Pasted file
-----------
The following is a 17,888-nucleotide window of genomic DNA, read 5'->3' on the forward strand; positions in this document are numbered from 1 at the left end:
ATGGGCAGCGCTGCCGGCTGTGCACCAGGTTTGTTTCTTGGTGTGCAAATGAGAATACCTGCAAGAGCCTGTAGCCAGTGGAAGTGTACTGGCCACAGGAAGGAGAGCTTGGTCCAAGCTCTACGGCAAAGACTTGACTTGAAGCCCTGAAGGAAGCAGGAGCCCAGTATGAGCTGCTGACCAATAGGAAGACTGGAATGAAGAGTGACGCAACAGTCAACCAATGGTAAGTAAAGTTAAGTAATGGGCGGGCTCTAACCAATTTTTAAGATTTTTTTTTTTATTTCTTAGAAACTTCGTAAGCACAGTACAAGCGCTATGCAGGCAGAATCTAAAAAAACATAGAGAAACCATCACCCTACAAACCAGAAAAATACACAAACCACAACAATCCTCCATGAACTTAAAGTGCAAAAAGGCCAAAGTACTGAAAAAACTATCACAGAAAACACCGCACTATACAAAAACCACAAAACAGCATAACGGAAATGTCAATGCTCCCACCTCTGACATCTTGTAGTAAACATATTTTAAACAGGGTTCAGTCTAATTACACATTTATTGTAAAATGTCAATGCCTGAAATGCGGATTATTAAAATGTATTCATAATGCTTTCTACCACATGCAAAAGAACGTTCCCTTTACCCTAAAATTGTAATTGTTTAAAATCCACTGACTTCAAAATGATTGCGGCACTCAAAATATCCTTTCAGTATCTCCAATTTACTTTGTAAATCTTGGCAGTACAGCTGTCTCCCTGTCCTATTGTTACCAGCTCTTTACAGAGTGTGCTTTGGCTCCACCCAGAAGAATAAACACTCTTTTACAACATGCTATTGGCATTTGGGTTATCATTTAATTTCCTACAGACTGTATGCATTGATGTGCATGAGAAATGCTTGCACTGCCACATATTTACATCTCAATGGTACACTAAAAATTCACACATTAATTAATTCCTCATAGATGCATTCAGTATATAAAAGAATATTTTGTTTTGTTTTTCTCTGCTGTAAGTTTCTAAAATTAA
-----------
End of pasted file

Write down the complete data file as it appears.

The following is a 17,888-nucleotide window of genomic DNA, read 5'->3' on the forward strand; positions in this document are numbered from 1 at the left end:
ATGGGCAGCGCTGCCGGCTGTGCACCAGGTTTGTTTCTTGGTGTGCAAATGAGAATACCTGCAAGAGCCTGTAGCCAGTGGAAGTGTACTGGCCACAGGAAGGAGAGCTTGGTCCAAGCTCTACGGCAAAGACTTGACTTGAAGCCCTGAAGGAAGCAGGAGCCCAGTATGAGCTGCTGACCAATAGGAAGACTGGAATGAAGAGTGACGCAACAGTCAACCAATGGTAAGTAAAGTTAAGTAATGGGCGGGCTCTAACCAATTTTTAAGATTTTTTTTTTTATTTCTTAGAAACTTCGTAAGCACAGTACAAGCGCTATGCAGGCAGAATCTAAAAAAACATAGAGAAACCATCACCCTACAAACCAGAAAAATACACAAACCACAACAATCCTCCATGAACTTAAAGTGCAAAAAGGCCAAAGTACTGAAAAAACTATCACAGAAAACACCGCACTATACAAAAACCACAAAACAGCATAACGGAAATGTCAATGCTCCCACCTCTGACATCTTGTAGTAAACATATTTTAAACAGGGTTCAGTCTAATTACACATTTATTGTAAAATGTCAATGCCTGAAATGCGGATTATTAAAATGTATTCATAATGCTTTCTACCACATGCAAAAGAACGTTCCCTTTACCCTAAAATTGTAATTGTTTAAAATCCACTGACTTCAAAATGATTGCGGCACTCAAAATATCCTTTCAGTATCTCCAATTTACTTTGTAAATCTTGGCAGTACAGCTGTCTCCCTGTCCTATTGTTACCAGCTCTTTACAGAGTGTGCTTTGGCTCCACCCAGAAGAATAAACACTCTTTTACAACATGCTATTGGCATTTGGGTTATCATTTAATTTCCTACAGACTGTATGCATTGATGTGCATGAGAAATGCTTGCACTGCCACATATTTACATCTCAATGGTACACTAAAAATTCACACATTAATTAATTCCTCATAGATGCATTCAGTATATAAAAGAATATTTTGTTTTGTTTTTCTCTGCTGTAAGTTTCTAAAATTAA